Celebrating the 40th anniversary of what is billed as the world’s largest military air show, members here turned over the airfield to the Royal International Air Tattoo July 16 and 17.
Hosted at Royal Air Force Fairford 21 times since 1985, the Royal International Air Tattoo featured more than 200 aircraft from 30 nations on static and aerial display, including 18 aircraft from the different branches of the U.S. military.
“In addition to the air displays that we have, we’re also honored to host a number of international air chiefs who are here representing their nations and displaying the world’s best in military aviation,” said Col. Brian Kelly, the 501st Combat Support Wing commander. “While this is our airfield on a day-to-day basis, we are happy and honored to turn it over to the RAF Charitable Trust … to allow them to conduct the Air Tattoo.”
This year’s themes for the Air Tattoo included the 40th anniversary of RIAT, as well as the 50th anniversary of NATO’s Tiger Association, but an enduring theme is the promotion of aviation.
“The crowds are great, there are wonderful displays, and there are a number of interactive venues that help promote military aviation, which is what this is really all about,” Kelly said. “The venues providing education and interactive experiences to young folks truly help build a genuine interest and enthusiasm about aviation.”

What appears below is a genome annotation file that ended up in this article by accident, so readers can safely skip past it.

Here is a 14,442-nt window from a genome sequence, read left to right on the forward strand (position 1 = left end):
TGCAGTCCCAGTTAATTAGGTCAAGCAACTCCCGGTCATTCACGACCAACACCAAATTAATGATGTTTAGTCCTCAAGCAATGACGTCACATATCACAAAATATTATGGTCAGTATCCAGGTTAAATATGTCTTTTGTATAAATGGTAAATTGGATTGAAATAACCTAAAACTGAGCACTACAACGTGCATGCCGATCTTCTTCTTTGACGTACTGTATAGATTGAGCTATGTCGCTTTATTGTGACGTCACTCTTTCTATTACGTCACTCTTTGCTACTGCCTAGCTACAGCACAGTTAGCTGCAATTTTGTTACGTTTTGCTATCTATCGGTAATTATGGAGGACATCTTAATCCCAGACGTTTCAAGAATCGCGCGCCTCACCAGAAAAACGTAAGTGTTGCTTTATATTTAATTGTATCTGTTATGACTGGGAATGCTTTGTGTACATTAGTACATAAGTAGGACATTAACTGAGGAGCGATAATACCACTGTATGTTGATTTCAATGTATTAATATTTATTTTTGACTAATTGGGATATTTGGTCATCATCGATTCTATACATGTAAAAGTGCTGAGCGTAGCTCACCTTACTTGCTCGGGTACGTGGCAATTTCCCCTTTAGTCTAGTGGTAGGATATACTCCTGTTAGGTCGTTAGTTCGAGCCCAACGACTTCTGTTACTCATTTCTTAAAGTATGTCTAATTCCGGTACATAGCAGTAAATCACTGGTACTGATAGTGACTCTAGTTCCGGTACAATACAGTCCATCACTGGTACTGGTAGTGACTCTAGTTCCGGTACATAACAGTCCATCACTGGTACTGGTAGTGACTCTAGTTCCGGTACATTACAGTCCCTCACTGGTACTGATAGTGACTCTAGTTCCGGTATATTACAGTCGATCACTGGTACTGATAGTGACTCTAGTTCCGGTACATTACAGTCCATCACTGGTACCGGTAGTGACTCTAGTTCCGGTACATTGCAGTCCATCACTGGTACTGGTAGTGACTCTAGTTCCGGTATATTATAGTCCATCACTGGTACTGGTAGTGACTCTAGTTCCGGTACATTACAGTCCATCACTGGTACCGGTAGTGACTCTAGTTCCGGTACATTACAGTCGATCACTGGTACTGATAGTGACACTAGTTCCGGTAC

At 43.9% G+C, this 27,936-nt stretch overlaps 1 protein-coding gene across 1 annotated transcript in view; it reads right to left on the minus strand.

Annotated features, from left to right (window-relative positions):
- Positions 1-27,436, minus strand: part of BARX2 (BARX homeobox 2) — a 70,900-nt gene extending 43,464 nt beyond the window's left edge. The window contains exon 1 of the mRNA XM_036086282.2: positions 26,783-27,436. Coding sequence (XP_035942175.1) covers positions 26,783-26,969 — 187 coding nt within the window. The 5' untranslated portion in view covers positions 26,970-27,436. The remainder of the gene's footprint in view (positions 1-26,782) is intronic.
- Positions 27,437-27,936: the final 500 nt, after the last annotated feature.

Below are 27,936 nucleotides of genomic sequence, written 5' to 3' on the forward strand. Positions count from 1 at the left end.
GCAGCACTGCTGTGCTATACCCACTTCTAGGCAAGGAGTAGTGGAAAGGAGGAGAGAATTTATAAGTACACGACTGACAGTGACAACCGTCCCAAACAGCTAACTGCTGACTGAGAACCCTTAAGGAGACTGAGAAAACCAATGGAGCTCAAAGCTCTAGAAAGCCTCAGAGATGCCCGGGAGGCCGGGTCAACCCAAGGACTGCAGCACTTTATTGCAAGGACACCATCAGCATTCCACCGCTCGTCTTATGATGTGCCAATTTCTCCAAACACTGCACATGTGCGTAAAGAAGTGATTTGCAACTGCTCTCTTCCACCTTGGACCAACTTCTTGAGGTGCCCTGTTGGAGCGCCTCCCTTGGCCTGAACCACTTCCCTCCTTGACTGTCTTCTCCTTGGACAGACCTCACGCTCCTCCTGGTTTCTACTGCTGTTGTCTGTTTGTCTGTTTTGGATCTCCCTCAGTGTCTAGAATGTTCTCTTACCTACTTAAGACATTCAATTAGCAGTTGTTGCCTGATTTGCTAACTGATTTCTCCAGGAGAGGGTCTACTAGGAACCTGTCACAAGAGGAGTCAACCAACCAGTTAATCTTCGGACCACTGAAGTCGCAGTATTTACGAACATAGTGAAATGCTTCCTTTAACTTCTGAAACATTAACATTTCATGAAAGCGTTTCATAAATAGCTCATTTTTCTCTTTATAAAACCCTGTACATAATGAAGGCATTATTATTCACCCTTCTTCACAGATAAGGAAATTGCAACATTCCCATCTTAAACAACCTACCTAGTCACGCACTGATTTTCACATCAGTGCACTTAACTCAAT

The Air Tattoo provides several opportunities for participating nations, from highlighting various weapons systems and capabilities, to interaction with foreign aircrews and senior military leaders.
“It’s the public interaction, showing our friendship and connections with the rest of NATO and other nations of the world,” said Maj. Shaun Bellamy, of the 480th Fighter Squadron at Spangdahlem Air Base, Germany. “It’s not just an air show; it’s national support.”
Participating in his first Royal International Air Tattoo, Capt. Michael Stepan, a B-52 Stratofortress electronic warfare officer from Minot Air Force Base, N.D., said he was happy for the opportunity to interact with the public and speak to foreign air crews.
“It’s great for the Air Force, and for the bomber community, to be able to interact with other aircraft and crewmembers and talk about the capabilities of the aircraft,” Stepan said.
The aerial displays included national demonstration teams from England, Italy and Saudi Arabia, as well as solo demonstrations that included an A-10 Thunderbolt II from the West Coast Demonstration Team.
“The A-10 was a spectacular show,” Kelly said. “Even the rehearsal flying brought big crowds. They got to see exactly what the capabilities are of our aircraft, and picture the attack role and close-air support we provide with the A-10.”
The static aircraft drew a lot of attention from the crowds as well.
Being able to talk about the aircraft and their capabilities is great, Bellamy said.
“You get to interact with the public and see some starry-eyed children looking toward the future,” he said.
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